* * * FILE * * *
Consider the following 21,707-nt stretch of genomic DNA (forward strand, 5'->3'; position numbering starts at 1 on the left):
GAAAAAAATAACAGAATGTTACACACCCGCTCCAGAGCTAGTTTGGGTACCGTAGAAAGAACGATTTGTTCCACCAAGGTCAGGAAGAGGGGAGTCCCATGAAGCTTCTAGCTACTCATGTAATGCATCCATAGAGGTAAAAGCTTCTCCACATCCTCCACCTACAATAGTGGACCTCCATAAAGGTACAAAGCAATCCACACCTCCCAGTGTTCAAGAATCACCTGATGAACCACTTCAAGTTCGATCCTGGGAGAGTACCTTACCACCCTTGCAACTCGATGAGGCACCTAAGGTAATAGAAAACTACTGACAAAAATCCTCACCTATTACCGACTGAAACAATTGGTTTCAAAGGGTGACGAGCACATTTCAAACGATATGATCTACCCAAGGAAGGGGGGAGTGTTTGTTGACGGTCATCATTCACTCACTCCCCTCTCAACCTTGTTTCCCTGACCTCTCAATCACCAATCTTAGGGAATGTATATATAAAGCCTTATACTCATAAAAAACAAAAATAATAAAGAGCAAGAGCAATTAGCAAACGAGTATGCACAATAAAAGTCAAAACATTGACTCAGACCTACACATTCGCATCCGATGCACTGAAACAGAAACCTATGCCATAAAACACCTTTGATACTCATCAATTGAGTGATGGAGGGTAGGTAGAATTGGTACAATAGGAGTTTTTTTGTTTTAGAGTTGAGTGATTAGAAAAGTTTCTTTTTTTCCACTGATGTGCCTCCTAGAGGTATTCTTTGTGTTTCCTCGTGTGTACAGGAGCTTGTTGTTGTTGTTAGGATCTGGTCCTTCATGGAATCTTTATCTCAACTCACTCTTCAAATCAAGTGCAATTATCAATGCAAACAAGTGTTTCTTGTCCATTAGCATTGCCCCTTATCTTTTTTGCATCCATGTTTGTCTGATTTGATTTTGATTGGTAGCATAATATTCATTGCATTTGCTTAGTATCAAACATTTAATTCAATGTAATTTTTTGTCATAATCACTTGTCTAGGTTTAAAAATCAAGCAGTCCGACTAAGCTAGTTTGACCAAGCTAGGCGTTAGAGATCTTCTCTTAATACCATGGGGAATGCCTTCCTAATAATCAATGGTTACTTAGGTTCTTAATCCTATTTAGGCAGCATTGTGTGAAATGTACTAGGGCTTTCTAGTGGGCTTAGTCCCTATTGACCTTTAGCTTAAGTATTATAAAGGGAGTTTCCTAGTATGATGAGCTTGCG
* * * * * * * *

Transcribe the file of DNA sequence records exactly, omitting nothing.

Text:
Consider the following 21,707-nt stretch of genomic DNA (forward strand, 5'->3'; position numbering starts at 1 on the left):
GAAAAAAATAACAGAATGTTACACACCCGCTCCAGAGCTAGTTTGGGTACCGTAGAAAGAACGATTTGTTCCACCAAGGTCAGGAAGAGGGGAGTCCCATGAAGCTTCTAGCTACTCATGTAATGCATCCATAGAGGTAAAAGCTTCTCCACATCCTCCACCTACAATAGTGGACCTCCATAAAGGTACAAAGCAATCCACACCTCCCAGTGTTCAAGAATCACCTGATGAACCACTTCAAGTTCGATCCTGGGAGAGTACCTTACCACCCTTGCAACTCGATGAGGCACCTAAGGTAATAGAAAACTACTGACAAAAATCCTCACCTATTACCGACTGAAACAATTGGTTTCAAAGGGTGACGAGCACATTTCAAACGATATGATCTACCCAAGGAAGGGGGGAGTGTTTGTTGACGGTCATCATTCACTCACTCCCCTCTCAACCTTGTTTCCCTGACCTCTCAATCACCAATCTTAGGGAATGTATATATAAAGCCTTATACTCATAAAAAACAAAAATAATAAAGAGCAAGAGCAATTAGCAAACGAGTATGCACAATAAAAGTCAAAACATTGACTCAGACCTACACATTCGCATCCGATGCACTGAAACAGAAACCTATGCCATAAAACACCTTTGATACTCATCAATTGAGTGATGGAGGGTAGGTAGAATTGGTACAATAGGAGTTTTTTTGTTTTAGAGTTGAGTGATTAGAAAAGTTTCTTTTTTTCCACTGATGTGCCTCCTAGAGGTATTCTTTGTGTTTCCTCGTGTGTACAGGAGCTTGTTGTTGTTGTTAGGATCTGGTCCTTCATGGAATCTTTATCTCAACTCACTCTTCAAATCAAGTGCAATTATCAATGCAAACAAGTGTTTCTTGTCCATTAGCATTGCCCCTTATCTTTTTTGCATCCATGTTTGTCTGATTTGATTTTGATTGGTAGCATAATATTCATTGCATTTGCTTAGTATCAAACATTTAATTCAATGTAATTTTTTGTCATAATCACTTGTCTAGGTTTAAAAATCAAGCAGTCCGACTAAGCTAGTTTGACCAAGCTAGGCGTTAGAGATCTTCTCTTAATACCATGGGGAATGCCTTCCTAATAATCAATGGTTACTTAGGTTCTTAATCCTATTTAGGCAGCATTGTGTGAAATGTACTAGGGCTTTCTAGTGGGCTTAGTCCCTATTGACCTTTAGCTTAAGTATTATAAAGGGAGTTTCCTAGTATGATGAGCTTGCG